What Is an Average Event Planner's Salary?

Party planner standing outside ballroom
•••

DreamPictures/Getty Images

The median annual salary for event planners was about $48,000 as of 2017, according to the U.S. Bureau of Labor Statistics (BLS). Salaries can vary widely, though, depending on the type of organization that employs you.

For example, if you work for a large corporation planning annual meetings and conventions, you can expect a salary on the higher end of the scale. However, if you instead choose to plan fundraising activities for a nonprofit, you may be on the lower side of the salary range.

Location affects your salary as well. If you live and work in a metropolitan area, you can command a higher salary than an event planner in a more suburban or rural area.

Career Outlook

Demand for event planners is expected to grow during the decade from 2016 through 2026, according to the BLS. Average job growth for all careers during that time period is projected to be about 7 percent, but that number is 11 percent for event planners.

Technology related to communication has improved considerably in recent decades, but not in a way that would replace the need for occasional events, seminars, or conventions designed to be attended in person. A good grasp of technology is something that can help an event planner grow in the field, as even events designed for those attending in person can be shared through live streaming or other options.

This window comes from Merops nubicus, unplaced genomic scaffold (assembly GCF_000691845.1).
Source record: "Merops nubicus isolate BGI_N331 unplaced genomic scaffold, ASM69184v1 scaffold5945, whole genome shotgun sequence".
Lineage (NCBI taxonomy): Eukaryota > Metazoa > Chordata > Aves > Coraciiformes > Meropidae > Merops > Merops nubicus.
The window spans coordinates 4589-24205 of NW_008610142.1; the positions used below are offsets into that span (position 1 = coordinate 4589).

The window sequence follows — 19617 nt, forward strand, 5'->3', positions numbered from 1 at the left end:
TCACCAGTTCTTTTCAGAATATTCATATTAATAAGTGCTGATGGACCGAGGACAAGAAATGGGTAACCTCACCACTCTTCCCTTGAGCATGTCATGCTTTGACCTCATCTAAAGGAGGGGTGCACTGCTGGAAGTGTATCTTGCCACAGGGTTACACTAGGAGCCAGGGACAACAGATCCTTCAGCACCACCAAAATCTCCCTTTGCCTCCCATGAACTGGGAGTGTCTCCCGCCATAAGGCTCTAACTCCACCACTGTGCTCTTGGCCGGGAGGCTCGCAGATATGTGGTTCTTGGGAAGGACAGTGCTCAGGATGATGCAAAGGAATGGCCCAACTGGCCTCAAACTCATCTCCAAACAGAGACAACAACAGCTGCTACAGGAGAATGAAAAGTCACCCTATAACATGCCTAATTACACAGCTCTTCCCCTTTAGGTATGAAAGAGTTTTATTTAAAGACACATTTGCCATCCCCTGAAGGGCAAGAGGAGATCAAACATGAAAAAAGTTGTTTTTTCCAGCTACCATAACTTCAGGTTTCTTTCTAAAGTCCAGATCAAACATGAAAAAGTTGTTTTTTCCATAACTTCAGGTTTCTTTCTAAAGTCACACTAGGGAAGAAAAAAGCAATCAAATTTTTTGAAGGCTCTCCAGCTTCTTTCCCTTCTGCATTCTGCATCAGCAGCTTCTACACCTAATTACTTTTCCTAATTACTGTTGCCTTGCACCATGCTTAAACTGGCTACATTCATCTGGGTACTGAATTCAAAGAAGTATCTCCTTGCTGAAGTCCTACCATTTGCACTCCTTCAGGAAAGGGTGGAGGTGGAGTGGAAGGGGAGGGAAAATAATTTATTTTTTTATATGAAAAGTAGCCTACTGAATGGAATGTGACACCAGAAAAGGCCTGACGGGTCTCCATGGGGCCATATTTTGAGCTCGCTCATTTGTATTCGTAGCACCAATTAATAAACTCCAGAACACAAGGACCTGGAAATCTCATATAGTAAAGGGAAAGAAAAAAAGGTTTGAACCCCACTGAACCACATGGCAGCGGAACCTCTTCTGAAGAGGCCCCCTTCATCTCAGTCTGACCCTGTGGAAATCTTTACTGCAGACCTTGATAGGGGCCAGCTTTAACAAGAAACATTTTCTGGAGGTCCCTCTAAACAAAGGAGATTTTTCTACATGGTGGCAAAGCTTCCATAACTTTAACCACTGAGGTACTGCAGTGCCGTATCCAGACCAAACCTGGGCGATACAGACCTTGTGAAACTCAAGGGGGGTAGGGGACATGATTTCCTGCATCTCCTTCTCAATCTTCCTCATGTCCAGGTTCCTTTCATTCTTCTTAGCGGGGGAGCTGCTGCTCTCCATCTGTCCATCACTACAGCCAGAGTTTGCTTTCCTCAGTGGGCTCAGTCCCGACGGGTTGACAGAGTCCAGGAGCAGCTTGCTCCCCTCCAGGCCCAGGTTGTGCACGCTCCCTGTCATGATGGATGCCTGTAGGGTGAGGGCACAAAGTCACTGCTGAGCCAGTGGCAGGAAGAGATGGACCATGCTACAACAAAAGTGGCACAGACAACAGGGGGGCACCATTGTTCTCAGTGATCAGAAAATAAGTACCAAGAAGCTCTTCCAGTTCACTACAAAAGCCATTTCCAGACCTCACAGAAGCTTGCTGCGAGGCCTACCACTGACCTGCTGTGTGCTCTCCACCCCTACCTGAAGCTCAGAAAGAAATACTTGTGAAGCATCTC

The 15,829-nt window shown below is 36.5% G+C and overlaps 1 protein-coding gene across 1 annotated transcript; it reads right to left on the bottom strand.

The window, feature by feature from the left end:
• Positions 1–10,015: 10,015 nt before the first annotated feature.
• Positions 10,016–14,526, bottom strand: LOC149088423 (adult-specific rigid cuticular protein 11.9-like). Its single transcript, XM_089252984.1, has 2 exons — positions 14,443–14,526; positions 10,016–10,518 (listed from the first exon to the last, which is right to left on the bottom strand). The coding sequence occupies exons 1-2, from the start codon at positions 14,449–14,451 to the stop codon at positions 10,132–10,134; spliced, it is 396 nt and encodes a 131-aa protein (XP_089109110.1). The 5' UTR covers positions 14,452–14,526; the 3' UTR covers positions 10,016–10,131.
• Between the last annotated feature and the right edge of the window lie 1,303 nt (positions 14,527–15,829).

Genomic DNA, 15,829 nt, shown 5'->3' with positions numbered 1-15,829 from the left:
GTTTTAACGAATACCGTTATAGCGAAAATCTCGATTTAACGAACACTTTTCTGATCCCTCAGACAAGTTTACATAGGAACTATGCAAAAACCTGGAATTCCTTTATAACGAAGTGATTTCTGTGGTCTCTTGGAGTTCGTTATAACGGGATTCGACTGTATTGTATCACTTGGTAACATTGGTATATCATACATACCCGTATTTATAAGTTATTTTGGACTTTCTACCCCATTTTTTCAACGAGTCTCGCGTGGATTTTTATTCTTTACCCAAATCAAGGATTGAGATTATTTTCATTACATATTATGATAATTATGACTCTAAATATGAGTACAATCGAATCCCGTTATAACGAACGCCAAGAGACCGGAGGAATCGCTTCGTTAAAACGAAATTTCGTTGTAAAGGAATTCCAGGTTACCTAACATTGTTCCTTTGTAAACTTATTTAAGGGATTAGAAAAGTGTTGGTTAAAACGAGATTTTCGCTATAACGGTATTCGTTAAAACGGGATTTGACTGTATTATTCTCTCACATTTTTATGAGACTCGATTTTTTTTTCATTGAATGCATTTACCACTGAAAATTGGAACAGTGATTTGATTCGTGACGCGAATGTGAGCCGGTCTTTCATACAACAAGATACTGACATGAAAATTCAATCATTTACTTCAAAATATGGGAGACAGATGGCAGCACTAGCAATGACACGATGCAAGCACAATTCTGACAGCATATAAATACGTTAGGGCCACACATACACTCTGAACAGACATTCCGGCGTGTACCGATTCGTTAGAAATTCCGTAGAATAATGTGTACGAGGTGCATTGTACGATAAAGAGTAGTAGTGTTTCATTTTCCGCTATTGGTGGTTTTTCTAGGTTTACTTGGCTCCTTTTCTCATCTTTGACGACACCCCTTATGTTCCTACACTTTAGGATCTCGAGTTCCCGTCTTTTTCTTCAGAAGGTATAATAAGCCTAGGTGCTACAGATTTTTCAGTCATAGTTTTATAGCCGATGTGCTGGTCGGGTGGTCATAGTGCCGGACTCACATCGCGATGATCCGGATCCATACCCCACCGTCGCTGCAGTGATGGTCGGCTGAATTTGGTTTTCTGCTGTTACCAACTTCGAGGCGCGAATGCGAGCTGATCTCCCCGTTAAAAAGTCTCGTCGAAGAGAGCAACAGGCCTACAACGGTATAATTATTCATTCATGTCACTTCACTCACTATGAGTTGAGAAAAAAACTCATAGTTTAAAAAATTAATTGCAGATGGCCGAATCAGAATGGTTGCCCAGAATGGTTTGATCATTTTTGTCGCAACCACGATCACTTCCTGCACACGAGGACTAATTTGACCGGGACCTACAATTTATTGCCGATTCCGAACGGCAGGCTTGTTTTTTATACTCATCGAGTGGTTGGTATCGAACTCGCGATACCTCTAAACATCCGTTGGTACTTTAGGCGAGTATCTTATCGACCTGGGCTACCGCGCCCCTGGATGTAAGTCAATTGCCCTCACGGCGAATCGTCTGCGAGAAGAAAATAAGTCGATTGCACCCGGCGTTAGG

Career Path

If you are looking to break into event planning, most employers are looking for candidates who either have a bachelor's degree or significant experience in meeting and event management, hospitality, or tourism management.

While certification is not necessary, a Certified Meeting Professional (CMP) credential can provide greater credibility and help you get a job more quickly and command a higher salary.

If you are still in school, you can prepare yourself for your career and build a portfolio by taking on paid or unpaid internships. By working alongside experienced professionals while you're still in college, you can get hands-on experience planning events. An internship can give you an edge when you're job searching and can help build your professional network.

Necessary Skills

Event planners need to be meticulously organized. Even small events have many different components, including vendors, caterers, guest speakers, audio-visual technicians, and more. You must be able to work with people at all levels, from senior executives to servers, to ensure that the event happens smoothly.

Negotiation skills also are imperative. Part of your job is to keep the event within budget, which often means going back to vendors to discuss pricing and negotiate a better deal.

Finally, the most important part of being a successful event planner is your ability to maintain your composure. Things can go wrong, and they often do. Your speaker may not show up, the caterer may not have prepared enough food, or the video that is the keynote of the event may not play. You must be able to handle every mishap gracefully and calmly and come up with solutions.

A career in event planning can be challenging, but it can be a lucrative job with strong growth potential in the future.